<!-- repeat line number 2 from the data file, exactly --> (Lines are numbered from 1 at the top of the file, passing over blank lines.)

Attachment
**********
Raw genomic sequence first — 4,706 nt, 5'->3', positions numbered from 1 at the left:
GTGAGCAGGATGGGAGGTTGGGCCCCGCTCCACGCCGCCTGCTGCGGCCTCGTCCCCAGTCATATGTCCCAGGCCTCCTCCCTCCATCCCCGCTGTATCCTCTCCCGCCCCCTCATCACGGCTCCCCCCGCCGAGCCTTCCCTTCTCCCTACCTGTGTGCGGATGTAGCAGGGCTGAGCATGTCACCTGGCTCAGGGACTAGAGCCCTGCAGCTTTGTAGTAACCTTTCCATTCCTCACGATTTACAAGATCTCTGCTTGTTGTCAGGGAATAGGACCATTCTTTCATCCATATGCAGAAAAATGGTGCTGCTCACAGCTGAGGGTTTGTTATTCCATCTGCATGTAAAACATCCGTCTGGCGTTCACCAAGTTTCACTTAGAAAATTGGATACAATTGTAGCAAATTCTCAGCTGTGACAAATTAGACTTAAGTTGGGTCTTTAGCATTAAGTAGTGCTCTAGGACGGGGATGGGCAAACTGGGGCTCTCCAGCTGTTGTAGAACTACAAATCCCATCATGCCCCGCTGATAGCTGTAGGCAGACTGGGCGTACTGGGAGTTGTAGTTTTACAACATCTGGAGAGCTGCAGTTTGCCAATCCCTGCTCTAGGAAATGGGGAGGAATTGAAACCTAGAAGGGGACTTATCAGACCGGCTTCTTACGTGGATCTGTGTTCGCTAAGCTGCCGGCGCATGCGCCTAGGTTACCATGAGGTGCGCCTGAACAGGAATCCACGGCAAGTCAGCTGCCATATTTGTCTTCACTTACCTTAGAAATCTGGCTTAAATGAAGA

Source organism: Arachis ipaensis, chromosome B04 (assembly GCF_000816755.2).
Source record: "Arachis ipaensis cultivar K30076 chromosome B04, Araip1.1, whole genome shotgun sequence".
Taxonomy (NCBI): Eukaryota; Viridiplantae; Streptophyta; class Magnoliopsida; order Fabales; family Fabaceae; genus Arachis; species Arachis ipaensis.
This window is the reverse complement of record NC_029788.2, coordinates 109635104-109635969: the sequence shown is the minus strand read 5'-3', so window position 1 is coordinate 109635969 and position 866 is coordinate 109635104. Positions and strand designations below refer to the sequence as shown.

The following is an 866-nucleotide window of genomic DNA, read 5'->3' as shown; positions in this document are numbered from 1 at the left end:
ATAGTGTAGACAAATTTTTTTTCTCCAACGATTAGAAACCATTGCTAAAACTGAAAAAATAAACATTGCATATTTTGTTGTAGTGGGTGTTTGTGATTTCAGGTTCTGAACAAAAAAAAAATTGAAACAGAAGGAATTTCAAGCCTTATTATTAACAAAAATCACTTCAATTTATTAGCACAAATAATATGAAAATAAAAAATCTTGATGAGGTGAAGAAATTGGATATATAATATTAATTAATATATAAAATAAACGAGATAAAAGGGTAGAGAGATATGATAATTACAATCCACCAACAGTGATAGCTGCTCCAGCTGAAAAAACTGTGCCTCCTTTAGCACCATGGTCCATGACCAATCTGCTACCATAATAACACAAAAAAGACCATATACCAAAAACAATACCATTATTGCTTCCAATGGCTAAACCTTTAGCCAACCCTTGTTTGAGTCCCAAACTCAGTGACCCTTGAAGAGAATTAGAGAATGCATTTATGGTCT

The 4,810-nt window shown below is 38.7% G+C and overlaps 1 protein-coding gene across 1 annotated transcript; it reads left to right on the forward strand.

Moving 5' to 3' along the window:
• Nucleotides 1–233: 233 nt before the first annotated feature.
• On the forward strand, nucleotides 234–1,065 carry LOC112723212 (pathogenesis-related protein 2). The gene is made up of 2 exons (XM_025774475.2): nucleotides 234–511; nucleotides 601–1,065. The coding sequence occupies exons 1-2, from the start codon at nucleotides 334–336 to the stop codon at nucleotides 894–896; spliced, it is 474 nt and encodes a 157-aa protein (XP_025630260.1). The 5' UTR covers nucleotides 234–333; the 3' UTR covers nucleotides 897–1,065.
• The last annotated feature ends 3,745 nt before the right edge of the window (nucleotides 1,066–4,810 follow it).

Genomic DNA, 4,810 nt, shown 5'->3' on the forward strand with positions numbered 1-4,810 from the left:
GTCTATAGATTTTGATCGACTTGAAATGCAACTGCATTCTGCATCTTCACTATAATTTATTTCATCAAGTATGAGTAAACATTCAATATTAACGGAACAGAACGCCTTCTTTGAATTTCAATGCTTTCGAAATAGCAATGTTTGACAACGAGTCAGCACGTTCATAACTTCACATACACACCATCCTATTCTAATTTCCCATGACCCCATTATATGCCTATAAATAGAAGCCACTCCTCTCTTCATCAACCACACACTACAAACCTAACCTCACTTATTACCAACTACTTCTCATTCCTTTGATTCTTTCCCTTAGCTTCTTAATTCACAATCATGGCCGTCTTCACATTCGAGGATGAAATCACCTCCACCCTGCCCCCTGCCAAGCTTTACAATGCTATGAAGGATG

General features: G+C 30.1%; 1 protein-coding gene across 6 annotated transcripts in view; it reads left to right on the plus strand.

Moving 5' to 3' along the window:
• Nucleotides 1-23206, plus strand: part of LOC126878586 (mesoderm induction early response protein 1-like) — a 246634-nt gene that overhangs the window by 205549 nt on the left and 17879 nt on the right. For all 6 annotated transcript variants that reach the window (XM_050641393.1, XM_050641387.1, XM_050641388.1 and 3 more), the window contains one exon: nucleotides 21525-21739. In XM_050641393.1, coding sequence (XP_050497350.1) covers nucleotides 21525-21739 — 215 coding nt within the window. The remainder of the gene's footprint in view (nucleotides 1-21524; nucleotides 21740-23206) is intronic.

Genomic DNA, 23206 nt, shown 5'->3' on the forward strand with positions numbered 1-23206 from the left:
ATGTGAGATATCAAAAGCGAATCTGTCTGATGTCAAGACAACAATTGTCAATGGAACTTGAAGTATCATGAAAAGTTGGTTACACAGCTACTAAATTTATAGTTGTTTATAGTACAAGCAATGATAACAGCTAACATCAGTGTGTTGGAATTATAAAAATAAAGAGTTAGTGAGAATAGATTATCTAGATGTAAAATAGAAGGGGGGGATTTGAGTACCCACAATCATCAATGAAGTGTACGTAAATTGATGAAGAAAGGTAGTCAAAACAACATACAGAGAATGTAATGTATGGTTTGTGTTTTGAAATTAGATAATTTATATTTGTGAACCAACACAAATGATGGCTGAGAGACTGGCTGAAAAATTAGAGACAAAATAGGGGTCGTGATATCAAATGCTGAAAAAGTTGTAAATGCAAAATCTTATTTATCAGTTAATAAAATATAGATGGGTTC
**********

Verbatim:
GTGAGCAGGATGGGAGGTTGGGCCCCGCTCCACGCCGCCTGCTGCGGCCTCGTCCCCAGTCATATGTCCCAGGCCTCCTCCCTCCATCCCCGCTGTATCCTCTCCCGCCCCCTCATCACGGCTCCCCCCGCCGAGCCTTCCCTTCTCCCTACCTGTGTGCGGATGTAGCAGGGCTGAGCATGTCACCTGGCTCAGGGACTAGAGCCCTGCAGCTTTGTAGTAACCTTTCCATTCCTCACGATTTACAAGATCTCTGCTTGTTGTCAGGGAATAGGACCATTCTTTCATCCATATGCAGAAAAATGGTGCTGCTCACAGCTGAGGGTTTGTTATTCCATCTGCATGTAAAACATCCGTCTGGCGTTCACCAAGTTTCACTTAGAAAATTGGATACAATTGTAGCAAATTCTCAGCTGTGACAAATTAGACTTAAGTTGGGTCTTTAGCATTAAGTAGTGCTCTAGGACGGGGATGGGCAAACTGGGGCTCTCCAGCTGTTGTAGAACTACAAATCCCATCATGCCCCGCTGATAGCTGTAGGCAGACTGGGCGTACTGGGAGTTGTAGTTTTACAACATCTGGAGAGCTGCAGTTTGCCAATCCCTGCTCTAGGAAATGGGGAGGAATTGAAACCTAGAAGGGGACTTATCAGACCGGCTTCTTACGTGGATCTGTGTTCGCTAAGCTGCCGGCGCATGCGCCTAGGTTACCATGAGGTGCGCCTGAACAGGAATCCACGGCAAGTCAGCTGCCATATTTGTCTTCACTTACCTTAGAAATCTGGCTTAAATGAAGA